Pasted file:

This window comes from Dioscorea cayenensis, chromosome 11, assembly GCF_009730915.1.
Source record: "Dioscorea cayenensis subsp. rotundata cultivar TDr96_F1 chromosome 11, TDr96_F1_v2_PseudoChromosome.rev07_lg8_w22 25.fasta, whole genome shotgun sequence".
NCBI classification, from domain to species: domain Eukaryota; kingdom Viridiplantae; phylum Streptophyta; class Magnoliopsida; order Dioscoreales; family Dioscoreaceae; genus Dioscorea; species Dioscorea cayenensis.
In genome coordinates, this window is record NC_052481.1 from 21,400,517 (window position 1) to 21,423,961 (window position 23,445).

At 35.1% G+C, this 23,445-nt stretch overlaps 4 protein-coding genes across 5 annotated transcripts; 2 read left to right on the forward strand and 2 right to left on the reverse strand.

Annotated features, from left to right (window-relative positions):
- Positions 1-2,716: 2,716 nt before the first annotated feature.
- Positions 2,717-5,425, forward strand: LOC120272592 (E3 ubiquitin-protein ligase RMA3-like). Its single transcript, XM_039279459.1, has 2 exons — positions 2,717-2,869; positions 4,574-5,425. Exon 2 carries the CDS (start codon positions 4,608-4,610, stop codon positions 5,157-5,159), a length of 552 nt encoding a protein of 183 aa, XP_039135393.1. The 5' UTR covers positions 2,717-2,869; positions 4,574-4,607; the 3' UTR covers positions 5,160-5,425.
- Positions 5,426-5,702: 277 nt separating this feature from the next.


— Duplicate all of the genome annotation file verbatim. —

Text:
This window comes from Dioscorea cayenensis, chromosome 11, assembly GCF_009730915.1.
Source record: "Dioscorea cayenensis subsp. rotundata cultivar TDr96_F1 chromosome 11, TDr96_F1_v2_PseudoChromosome.rev07_lg8_w22 25.fasta, whole genome shotgun sequence".
NCBI classification, from domain to species: domain Eukaryota; kingdom Viridiplantae; phylum Streptophyta; class Magnoliopsida; order Dioscoreales; family Dioscoreaceae; genus Dioscorea; species Dioscorea cayenensis.
In genome coordinates, this window is record NC_052481.1 from 21,400,517 (window position 1) to 21,423,961 (window position 23,445).

At 35.1% G+C, this 23,445-nt stretch overlaps 4 protein-coding genes across 5 annotated transcripts; 2 read left to right on the forward strand and 2 right to left on the reverse strand.

Annotated features, from left to right (window-relative positions):
- Positions 1-2,716: 2,716 nt before the first annotated feature.
- Positions 2,717-5,425, forward strand: LOC120272592 (E3 ubiquitin-protein ligase RMA3-like). Its single transcript, XM_039279459.1, has 2 exons — positions 2,717-2,869; positions 4,574-5,425. Exon 2 carries the CDS (start codon positions 4,608-4,610, stop codon positions 5,157-5,159), a length of 552 nt encoding a protein of 183 aa, XP_039135393.1. The 5' UTR covers positions 2,717-2,869; positions 4,574-4,607; the 3' UTR covers positions 5,160-5,425.
- Positions 5,426-5,702: 277 nt separating this feature from the next.